Facing up to responsibilities
After 20 years of procrastination, an Irish government has finally faced up to its Constitutional responsibilities and will legislate for the Supreme Court judgment in the X case. The nature of that decision will disappoint deeply-committed groups on both sides of the issue, involving as it does a commitment to provide for abortion in limited circumstances while specifying the medical requirements under which a termination can take place. It is, however, the minimum response required by the situation and it should be welcomed.
Details of the Government’s intentions will not become known for months and legislation may not be passed before next summer. In the meantime, the Oireachtas Committee on Health will meet in January to consider those grey areas – involving medical judgment and procedures – that, for instance, may have contributed to the death of Savita Halappanavar. The results of an inquiry into her death in Galway in October are still awaited. The committee may also consider how a suicide threat, as provided for by the Supreme Court judgment, could be accommodated.
Opinion within the Fine Gael parliamentary party is divided on the issue and its members have been subjected to intensive lobbying by anti-abortion groups. Those divisions surfaced in the Dáil where Minister for Children Frances Fitzgerald criticised those who condemned women who sought an abortion on the grounds of suicide as “duplicitous and untrustworthy”. At the same time, a number of her party colleagues expressed deep reservations about a suicide provision. From the Labour Party perspective, Minister of State Kathleen Lynch believes the Government’s response is so narrow the issue will have to be revisited within a matter of years.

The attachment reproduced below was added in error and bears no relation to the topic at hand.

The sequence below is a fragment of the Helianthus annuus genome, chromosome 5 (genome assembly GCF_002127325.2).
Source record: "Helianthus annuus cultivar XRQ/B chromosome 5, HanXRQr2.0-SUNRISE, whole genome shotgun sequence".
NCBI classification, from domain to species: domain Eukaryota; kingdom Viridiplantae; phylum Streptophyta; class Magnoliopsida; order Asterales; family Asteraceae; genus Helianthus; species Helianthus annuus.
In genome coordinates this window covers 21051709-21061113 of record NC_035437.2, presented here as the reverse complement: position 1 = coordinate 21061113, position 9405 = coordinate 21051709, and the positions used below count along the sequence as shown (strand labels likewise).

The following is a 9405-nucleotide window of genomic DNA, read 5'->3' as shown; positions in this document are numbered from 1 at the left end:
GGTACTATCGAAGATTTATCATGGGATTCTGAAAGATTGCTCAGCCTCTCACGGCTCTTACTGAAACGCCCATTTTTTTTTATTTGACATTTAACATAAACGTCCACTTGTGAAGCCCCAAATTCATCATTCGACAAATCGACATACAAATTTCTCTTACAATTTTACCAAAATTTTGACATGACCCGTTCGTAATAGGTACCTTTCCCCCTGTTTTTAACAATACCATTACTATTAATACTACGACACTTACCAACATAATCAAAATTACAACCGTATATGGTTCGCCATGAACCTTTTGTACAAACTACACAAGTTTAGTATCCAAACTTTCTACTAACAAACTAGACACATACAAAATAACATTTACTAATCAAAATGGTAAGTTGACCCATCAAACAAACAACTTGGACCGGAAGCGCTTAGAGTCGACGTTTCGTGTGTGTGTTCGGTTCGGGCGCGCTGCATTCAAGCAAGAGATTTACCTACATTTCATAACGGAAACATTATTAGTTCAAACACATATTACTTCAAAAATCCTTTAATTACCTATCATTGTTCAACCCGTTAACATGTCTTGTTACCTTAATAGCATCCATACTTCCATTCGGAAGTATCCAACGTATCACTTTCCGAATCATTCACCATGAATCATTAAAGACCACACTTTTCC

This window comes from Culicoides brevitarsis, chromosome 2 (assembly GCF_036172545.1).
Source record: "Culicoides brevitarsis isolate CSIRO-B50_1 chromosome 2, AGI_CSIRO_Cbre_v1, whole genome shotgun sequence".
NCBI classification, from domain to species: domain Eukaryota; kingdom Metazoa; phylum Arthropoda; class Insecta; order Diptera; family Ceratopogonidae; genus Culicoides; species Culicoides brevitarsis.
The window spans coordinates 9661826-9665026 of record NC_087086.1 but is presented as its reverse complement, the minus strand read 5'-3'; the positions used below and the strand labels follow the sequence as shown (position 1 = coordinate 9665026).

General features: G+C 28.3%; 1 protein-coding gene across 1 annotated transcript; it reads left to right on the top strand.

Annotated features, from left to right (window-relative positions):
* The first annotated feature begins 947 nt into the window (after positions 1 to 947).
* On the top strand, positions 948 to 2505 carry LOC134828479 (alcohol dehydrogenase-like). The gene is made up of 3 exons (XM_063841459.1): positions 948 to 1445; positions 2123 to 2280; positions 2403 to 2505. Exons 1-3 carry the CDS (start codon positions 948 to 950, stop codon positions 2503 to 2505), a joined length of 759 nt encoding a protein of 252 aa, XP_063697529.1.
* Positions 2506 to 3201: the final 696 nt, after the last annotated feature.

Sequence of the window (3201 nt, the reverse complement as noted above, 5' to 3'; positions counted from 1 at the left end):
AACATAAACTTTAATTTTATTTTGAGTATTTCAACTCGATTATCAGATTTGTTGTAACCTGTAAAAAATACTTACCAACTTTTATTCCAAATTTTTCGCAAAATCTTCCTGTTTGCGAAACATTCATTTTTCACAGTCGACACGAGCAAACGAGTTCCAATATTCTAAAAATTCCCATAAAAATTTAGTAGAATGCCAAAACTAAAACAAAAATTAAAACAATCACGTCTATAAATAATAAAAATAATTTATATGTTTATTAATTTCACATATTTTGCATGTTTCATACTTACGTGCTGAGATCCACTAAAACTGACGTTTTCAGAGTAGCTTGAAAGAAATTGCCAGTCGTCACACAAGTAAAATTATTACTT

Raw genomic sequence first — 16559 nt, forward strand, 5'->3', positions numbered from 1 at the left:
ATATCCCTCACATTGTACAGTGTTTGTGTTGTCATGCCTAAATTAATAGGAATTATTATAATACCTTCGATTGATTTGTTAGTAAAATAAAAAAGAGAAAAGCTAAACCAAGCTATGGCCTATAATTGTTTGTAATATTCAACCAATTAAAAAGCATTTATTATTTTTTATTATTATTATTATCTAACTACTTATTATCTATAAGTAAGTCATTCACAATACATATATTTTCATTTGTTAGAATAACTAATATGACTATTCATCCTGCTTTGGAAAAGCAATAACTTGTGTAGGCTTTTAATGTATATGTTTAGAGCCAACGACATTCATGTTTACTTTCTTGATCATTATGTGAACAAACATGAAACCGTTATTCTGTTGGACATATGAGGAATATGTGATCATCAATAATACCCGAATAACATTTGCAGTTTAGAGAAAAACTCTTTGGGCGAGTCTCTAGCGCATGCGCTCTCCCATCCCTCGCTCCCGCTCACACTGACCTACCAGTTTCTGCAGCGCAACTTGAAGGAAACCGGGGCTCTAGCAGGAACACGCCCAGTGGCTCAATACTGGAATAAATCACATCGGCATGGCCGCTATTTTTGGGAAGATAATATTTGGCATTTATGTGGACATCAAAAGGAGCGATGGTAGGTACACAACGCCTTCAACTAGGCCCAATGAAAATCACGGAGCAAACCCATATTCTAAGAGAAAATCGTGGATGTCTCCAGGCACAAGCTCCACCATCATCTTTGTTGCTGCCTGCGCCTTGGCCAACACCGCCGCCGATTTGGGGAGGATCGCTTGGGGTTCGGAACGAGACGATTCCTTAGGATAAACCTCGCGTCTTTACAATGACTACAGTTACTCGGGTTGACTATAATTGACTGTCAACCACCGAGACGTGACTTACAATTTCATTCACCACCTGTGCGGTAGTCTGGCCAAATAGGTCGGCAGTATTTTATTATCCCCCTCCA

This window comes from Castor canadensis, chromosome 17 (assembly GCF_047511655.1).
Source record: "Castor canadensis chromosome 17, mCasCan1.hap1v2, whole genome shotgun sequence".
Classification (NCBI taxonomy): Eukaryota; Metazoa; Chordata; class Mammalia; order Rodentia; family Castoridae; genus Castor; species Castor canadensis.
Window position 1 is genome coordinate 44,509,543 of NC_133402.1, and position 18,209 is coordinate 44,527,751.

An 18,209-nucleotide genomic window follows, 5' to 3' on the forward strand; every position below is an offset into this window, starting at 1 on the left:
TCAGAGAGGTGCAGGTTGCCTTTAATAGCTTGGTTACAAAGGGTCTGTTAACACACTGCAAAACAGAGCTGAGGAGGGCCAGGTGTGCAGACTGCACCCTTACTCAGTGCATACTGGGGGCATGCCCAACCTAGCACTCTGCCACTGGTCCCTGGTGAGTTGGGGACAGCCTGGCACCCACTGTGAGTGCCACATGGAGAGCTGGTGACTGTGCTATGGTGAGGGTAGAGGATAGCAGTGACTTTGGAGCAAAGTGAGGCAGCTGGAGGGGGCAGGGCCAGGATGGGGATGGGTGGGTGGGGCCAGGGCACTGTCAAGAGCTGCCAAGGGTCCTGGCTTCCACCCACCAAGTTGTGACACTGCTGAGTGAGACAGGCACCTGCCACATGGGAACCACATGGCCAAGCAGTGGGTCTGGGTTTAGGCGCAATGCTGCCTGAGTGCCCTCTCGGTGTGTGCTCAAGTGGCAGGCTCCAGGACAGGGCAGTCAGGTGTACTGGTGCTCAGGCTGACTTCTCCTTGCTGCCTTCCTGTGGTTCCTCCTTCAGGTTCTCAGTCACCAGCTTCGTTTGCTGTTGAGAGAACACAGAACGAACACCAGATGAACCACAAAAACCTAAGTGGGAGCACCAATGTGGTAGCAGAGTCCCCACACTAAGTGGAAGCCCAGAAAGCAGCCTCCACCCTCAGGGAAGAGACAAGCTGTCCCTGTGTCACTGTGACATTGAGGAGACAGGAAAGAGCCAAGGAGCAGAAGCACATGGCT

Extreme positions adopted during the five referendum campaigns since 1983 have, unfortunately, already been reoccupied. Groups that reject the Supreme Court ruling now confront those who advocate abortion in cases where both the life and the health of the mother are at risk. For some, the wishes of the pregnant women are paramount and they point to the tens of thousands who are forced to leave this country for abortions in Britain every year. Some would allow for abortion in cases of rape, incest and foetal abnormality, while others favour intervention in all life-threatening situations affecting the mother.
The four Catholic archbishops have made clear their unambiguous opposition to the Government’s proposal, warning it could pave the way for “the direct and intentional killing of unborn children”. The churches have a legitimate and important role to play in the debate about abortion but like other public figures, members of the hierarchy have a responsibility to encourage a calm and respectful tone.